9 comments on “What is Urban Ecology and Why is it Important?

  1. “…become a realization” – for ALL, to be involved with design and implementation.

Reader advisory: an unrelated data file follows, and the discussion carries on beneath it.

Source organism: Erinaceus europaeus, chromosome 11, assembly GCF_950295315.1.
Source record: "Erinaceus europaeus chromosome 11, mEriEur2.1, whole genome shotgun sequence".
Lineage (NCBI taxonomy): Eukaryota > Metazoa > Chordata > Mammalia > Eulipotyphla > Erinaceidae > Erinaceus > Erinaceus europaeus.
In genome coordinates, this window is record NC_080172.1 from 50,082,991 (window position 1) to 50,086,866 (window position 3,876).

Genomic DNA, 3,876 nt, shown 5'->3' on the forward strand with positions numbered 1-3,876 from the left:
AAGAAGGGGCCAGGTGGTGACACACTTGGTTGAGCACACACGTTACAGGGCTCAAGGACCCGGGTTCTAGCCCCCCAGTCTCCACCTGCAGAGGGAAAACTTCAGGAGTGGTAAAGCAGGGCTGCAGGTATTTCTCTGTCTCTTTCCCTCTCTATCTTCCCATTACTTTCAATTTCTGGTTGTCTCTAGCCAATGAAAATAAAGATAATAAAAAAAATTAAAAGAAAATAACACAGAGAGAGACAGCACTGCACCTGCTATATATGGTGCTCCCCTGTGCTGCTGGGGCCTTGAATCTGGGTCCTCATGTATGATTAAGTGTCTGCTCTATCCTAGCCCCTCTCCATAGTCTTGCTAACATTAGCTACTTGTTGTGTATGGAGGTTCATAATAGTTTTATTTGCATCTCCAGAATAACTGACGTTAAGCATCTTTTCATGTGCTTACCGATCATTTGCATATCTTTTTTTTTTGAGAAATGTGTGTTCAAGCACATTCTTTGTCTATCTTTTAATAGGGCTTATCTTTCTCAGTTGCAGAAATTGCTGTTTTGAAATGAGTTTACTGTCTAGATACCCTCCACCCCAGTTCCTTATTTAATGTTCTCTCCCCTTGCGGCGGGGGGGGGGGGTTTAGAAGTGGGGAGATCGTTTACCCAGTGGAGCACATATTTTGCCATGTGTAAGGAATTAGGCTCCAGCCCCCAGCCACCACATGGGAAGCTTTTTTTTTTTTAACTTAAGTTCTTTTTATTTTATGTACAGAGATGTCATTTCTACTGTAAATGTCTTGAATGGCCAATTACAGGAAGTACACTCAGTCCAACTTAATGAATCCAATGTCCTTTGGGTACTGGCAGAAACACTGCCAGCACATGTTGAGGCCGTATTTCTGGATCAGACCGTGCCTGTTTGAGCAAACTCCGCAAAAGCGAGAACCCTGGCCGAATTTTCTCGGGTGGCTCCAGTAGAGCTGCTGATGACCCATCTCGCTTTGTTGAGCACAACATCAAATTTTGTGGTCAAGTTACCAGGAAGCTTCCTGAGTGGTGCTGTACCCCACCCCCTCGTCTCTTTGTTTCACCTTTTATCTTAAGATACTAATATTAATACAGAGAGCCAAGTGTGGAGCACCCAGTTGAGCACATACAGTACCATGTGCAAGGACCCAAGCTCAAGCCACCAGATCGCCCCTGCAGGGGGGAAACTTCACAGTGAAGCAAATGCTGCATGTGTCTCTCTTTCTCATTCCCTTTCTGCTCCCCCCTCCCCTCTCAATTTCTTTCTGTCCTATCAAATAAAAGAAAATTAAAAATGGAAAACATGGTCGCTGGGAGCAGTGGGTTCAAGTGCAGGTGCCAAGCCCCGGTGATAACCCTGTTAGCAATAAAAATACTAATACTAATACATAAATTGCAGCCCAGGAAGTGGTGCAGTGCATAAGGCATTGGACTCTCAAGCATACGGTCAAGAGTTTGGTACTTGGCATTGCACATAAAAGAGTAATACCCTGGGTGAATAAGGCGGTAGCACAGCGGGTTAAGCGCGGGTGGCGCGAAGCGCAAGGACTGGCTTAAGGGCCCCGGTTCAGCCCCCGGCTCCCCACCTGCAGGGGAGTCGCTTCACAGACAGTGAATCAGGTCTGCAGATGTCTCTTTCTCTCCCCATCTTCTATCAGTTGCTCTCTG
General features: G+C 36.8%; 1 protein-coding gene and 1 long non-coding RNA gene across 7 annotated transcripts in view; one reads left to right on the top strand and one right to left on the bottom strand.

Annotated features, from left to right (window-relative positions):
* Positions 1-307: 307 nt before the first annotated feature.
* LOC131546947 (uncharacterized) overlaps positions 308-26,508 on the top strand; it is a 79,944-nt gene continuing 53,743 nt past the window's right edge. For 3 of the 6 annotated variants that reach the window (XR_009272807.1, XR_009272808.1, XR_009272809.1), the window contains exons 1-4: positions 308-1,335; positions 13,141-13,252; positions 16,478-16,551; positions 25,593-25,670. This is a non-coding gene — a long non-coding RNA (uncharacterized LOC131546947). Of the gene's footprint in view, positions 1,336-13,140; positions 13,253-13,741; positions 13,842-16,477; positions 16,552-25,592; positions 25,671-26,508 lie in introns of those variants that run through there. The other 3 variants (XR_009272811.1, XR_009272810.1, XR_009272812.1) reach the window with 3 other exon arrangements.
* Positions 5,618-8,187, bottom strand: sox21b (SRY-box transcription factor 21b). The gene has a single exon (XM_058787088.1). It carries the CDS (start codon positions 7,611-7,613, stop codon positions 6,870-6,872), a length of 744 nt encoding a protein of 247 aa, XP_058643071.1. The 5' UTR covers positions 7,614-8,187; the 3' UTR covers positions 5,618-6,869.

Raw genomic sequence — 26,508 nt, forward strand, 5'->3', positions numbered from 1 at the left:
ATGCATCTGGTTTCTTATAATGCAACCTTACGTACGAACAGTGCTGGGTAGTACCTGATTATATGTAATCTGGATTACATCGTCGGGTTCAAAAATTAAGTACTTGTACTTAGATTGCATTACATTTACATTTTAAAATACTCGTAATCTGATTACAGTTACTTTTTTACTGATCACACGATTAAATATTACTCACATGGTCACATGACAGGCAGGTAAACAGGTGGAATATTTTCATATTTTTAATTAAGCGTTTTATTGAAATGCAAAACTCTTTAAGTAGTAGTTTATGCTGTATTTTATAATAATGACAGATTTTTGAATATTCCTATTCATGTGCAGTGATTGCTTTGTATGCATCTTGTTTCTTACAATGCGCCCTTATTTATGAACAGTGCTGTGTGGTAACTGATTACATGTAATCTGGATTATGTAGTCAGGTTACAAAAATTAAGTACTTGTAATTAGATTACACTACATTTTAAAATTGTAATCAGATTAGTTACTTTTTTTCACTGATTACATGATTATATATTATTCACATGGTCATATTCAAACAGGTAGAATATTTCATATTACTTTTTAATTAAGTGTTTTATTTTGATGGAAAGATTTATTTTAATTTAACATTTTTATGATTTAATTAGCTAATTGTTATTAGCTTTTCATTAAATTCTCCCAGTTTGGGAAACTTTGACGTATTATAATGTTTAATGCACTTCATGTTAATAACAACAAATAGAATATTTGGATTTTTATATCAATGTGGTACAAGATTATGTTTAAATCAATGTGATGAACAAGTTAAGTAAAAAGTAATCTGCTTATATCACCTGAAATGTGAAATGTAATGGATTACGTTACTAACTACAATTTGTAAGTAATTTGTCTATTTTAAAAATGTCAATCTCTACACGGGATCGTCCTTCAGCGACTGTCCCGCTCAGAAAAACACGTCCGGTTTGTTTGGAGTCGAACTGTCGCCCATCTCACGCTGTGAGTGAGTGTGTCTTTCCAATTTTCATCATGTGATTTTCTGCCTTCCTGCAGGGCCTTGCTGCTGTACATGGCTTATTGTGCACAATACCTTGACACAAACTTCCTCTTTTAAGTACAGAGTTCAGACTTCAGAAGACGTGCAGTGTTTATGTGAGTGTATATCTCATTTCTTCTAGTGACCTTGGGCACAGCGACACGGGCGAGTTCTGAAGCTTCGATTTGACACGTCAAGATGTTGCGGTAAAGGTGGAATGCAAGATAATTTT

2. What several programs that promote sustainable development teach us, through reality of what transpires, is that economics drive the boat. Riding “shotgun”, is the reality that it takes a collective effort and buy-in to create and maintain continuity of vision. This is made difficult by the host of circumstances and states that people are in who live in these communities. In other words, a “one-stop-shop” approach is not possible. A great place to start in search of finding harmony, among all who live in a community, is the homeless population. Just as our larger ecological goals are NOT possible without contiguous habitat that can cut through developed areas, so too is our hope of having the goals outlined in this article become a realization. Otherwise, it just serves those “with”. Its much easier to say, “I am for ‘x’ when you have resources already”. This applies to jobs, housing, immigration, etc. Its why third world areas typically have less “environmental programs” or jobs relating to said field, because they have much more pressing needs – such as “how will we survive today?”.